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Author Topic: 06 Eastman 801 across the bench  (Read 1079 times)
Barefoot Rob
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« on: October 09, 2009, 06:03:19 PM »

OK I know this is an electric archtop but even having a mounted pickup it had really nice acoustic vol and tone.Over all a very nice guitar,classic archtop feel to the neck,finish wasn't overly thick and the fret work was nice.After 3 years it did need a fret dressing and I had to shave and radious the bridge bottom so I could get some hieght adjustment.The one falling of the guitar is the truss rod,at full tightening it still need quite a few more turns to adjust but the problem was that if tighten any more it would be doing serious damage to the neck.Cracks had  already appeared from being overtighten.I did an old trick of shaving down a couple of washers and after removing the nut and installing the washers I was able to add some adjustment room and this should aleve the stress cracks.Overall a nice piece from a company thats been building stringed instruments for a really long time.Please be aware of this truss rod problem as I have seen it before on other archtops and some of the newer flat tops. 



Also you all need to keep an ear out for the owner,Rick Lollar.When I first move to tallytown he was the 13 year old blues wiz.With age has come emence progress into all things.He's based in Atlanta and does a Jazz jam and like an idiot I didn't get the name of the club but suspect you can look it up in some entertainment mag.CHECK HIM OUT he's fantastic.
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« Reply #1 on: October 09, 2009, 07:48:10 PM »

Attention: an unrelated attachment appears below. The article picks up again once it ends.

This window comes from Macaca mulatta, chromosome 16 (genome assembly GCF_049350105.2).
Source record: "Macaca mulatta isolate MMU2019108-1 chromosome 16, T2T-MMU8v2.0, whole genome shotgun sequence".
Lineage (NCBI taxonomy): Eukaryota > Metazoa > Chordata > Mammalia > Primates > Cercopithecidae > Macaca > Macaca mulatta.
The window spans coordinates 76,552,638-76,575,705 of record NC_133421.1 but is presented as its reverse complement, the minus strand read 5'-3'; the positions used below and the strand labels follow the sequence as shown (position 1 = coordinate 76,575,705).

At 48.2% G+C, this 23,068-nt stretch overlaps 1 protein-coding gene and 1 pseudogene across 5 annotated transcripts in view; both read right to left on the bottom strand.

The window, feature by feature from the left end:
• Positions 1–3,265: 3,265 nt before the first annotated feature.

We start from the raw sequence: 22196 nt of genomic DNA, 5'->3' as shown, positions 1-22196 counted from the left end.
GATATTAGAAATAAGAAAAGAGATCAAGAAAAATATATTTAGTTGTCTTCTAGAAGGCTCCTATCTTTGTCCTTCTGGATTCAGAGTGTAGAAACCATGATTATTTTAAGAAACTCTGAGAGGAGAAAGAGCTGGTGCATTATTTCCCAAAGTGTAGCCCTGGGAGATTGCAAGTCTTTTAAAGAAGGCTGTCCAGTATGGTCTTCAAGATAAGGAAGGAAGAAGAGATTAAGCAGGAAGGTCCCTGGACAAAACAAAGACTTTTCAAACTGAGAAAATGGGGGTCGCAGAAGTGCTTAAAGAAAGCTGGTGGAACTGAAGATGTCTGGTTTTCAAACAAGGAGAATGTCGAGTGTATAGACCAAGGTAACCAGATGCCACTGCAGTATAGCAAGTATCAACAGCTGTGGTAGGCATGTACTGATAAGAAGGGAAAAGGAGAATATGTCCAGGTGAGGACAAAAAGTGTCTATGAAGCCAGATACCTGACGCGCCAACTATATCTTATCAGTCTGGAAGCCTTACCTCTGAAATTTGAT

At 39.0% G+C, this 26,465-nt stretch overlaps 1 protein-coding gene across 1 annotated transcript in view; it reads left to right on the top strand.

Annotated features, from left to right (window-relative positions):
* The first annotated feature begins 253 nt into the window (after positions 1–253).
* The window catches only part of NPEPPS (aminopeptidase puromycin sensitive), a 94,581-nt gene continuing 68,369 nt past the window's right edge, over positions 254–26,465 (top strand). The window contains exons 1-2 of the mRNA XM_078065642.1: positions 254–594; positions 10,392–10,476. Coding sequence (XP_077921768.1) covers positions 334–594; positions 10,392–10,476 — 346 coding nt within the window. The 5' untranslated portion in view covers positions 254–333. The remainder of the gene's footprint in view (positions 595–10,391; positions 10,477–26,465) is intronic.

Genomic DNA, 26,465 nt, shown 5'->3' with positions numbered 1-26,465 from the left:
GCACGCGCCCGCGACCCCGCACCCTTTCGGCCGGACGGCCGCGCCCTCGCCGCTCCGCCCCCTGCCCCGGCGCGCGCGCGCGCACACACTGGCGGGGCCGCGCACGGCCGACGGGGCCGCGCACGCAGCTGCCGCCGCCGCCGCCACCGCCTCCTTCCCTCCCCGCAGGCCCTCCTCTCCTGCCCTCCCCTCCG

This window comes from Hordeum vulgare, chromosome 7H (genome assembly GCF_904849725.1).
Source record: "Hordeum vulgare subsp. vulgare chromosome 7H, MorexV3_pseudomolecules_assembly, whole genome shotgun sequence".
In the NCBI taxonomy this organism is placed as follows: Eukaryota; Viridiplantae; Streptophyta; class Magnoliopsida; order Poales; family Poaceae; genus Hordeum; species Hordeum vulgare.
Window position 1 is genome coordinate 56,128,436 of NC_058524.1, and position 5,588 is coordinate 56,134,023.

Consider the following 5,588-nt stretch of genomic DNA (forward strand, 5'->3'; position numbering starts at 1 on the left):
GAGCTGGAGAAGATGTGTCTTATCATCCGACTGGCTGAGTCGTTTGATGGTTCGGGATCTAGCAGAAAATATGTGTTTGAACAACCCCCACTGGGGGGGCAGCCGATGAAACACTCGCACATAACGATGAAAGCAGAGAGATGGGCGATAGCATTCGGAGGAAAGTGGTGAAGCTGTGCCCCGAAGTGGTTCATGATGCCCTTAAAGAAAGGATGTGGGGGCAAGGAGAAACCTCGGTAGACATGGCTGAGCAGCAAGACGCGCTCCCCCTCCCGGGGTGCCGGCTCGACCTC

Hi unclrob,

I rarely have anything to add to your "across the bench" posts, but I really appreciate that you do them.

You have really interesting insights and you often give me pause to think and ponder.

Thanks!
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Barefoot Rob
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« Reply #2 on: October 10, 2009, 01:50:10 AM »

Thanks ST and please feel free to post ?'s.I'm starting to see some of the newish guitars that everyone is talking about so I thought I'd comment on them.I mostly see the same old stuff more electrics then acoustics and oddly enough more bass's.
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« Reply #3 on: October 10, 2009, 02:44:22 AM »

Overall a nice piece from a company thats been building stringed instruments for a really long time.

I don't think they've been at it that long....maybe since the 90's?  I guess that's a long time unless you compare to Martin and Gibson....
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Barefoot Rob
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« Reply #4 on: October 10, 2009, 02:20:00 PM »

They've been building violins and such for about 50 years if I'm not mistaken.
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« Reply #5 on: October 10, 2009, 02:25:15 PM »

You can read all about them here:

Eastman History on the Eastman web site.

It starts off: